In this amazing video of multiple camera angles of Endeavour landing and post-landing processing, at around the 15:45–15:56 minute mark, we see a large propeller running in front of the Orbiter.

It seems to be perfectly aligned with the Orbiter's centerline (see orange mark).

What is its purpose, and what is it called?

I first thought it might be there to provide airflow to carry fumes into a defined direction in case of a spill of Hydrazine or other nasty chemicals, but actually, there is a lot of people working downwind near the back of the Orbiter. Also, by this point, the guys in the hazmat suits seen earlier in the video, would have already removed those chemicals, I guess.

So, the only other reason I can come up with, is cooling. However, isn't it a little bit small and too far away for that, or am I misjudging the power of a ~4m propeller? And what exactly is it cooling? The tiles, the crew compartment, the crew van?

Large propeller fan in front of Space Shuttle Orbiter


1 Answer 1


It turns out, my first hunch was half-right: the purpose of this large fan is not so much to carry away, but to disperse both toxic and explosive chemicals.

It is called the Vapor Dispersal Unit, and I vastly under-estimated its power:

The Vapor Dispersal Unit is a mobile wind-making machine able to produce a directed wind stream of up to 45 mph. It is an adaptation of a standard 14-ft. agricultural wind machine designed to protect fragile agricultural crops from frost damage or freezing. It is used by the recovery team to blow away toxic or explosive gases that may occur in or around the orbiter after landing. The fan can move 200,000 cubic feet of air a minute.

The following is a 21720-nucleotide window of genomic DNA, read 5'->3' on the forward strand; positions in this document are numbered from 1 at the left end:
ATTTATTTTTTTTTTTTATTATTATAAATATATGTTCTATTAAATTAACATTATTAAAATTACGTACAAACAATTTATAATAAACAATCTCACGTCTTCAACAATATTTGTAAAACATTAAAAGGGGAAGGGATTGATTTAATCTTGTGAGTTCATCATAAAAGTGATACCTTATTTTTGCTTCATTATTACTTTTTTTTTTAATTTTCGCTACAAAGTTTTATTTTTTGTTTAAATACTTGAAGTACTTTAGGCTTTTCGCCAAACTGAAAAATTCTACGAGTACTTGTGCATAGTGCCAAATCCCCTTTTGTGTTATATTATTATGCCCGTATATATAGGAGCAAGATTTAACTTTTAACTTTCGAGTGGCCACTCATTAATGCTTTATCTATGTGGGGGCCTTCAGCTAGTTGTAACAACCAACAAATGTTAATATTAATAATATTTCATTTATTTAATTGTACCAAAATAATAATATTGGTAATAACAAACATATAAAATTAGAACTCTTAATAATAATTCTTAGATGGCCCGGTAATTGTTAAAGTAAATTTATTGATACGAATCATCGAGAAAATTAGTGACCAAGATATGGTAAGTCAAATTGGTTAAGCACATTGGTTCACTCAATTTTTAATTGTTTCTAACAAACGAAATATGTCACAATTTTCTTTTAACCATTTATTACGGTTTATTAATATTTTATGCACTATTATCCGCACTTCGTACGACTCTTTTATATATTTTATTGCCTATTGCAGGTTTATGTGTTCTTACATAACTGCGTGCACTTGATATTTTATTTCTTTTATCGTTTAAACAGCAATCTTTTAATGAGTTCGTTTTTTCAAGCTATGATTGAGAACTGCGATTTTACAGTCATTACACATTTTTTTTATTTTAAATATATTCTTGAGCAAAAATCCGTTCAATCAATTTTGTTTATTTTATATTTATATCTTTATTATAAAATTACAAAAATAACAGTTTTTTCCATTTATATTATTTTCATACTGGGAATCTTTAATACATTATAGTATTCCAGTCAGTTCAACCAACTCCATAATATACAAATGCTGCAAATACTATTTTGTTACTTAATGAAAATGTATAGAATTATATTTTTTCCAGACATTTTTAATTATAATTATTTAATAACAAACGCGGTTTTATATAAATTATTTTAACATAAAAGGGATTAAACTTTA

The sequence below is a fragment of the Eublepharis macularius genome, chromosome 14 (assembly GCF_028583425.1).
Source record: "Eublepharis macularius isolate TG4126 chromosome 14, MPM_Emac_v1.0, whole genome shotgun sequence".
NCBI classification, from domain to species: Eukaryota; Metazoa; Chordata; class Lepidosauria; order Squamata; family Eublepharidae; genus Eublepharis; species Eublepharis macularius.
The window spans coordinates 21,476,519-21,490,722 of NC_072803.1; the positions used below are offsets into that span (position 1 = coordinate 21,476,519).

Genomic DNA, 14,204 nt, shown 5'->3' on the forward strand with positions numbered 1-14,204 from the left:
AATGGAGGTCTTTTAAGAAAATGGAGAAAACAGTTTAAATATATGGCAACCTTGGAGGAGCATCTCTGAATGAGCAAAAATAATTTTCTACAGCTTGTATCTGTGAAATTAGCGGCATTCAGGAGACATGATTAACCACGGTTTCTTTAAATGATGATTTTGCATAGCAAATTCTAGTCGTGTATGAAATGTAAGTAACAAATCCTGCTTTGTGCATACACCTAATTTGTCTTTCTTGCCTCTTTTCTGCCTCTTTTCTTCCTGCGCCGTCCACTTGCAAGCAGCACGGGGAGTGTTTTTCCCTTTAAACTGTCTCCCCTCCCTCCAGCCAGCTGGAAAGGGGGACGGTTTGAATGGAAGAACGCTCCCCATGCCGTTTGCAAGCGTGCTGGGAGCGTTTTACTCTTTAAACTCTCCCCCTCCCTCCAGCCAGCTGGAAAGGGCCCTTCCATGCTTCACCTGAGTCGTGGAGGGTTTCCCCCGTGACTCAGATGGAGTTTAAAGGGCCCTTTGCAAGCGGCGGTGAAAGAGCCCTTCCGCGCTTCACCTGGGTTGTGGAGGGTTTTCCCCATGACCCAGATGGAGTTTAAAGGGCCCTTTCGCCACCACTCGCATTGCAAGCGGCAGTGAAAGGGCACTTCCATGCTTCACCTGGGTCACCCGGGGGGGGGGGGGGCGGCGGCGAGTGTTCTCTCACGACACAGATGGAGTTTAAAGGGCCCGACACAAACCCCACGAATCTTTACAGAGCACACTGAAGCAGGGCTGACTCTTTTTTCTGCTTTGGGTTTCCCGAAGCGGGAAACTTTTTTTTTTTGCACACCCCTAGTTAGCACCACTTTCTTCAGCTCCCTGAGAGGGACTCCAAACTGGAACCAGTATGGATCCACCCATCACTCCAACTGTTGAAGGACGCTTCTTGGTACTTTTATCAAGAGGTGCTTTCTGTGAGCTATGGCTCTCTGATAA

For the metrically challenged:

  • 45 mph = 72 km/h = 20 m/s
  • 14 ft = 4.3 m
  • 200000 ft³ = 5700 m³

Examples of the kinds of gases that are expected, are hydrogen, monomethyl hydrazine, and hydrazine and ammonia.

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    $\begingroup$ The linked document lists "hydrogen, monomethyl hydrazine, and hydrazine and ammonia". I added it to the answer. $\endgroup$ Dec 10, 2019 at 7:09
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    $\begingroup$ @Arvo That's not for the metrically challenged - NASA are the metrically challenged ones! $\endgroup$
    – J...
    Dec 10, 2019 at 13:12
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    $\begingroup$ FYI, while the Orbiter was in the reentry phase during a nominal end of mission, there was at least one switch throw, performed by the pilot, that was done solely to make the ground crew's job safer. $\endgroup$
    – Digger
    Dec 10, 2019 at 16:24
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    $\begingroup$ @OrganicMarble Prolly not one you saw too often (since you guys would never let us attain a "nominal end of mission" state)! After a (nominal) OMS reentry burn, the PLT set the 4 L,R OMS He PRESS/VAP ISOL switches to CL, thereby mitigating the (remote) chance that OMS oxidizer vapor could contact OMS fuel vapor (not a good thing for hypergolic propellant). $\endgroup$
    – Digger
    Dec 18, 2019 at 0:28
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    $\begingroup$ @OrganicMarble Also, independent of c of g concerns, one could make a case that the forward RCS dump procedure, with the subsequent securing of the subject system, could prevent a bad day from getting worse if the Orbiter suffered a hard nose slapdown on landing (lots of relatively fragile plumbing located a good distance away from the main landing gear center of rotation). $\endgroup$
    – Digger
    Dec 18, 2019 at 0:30

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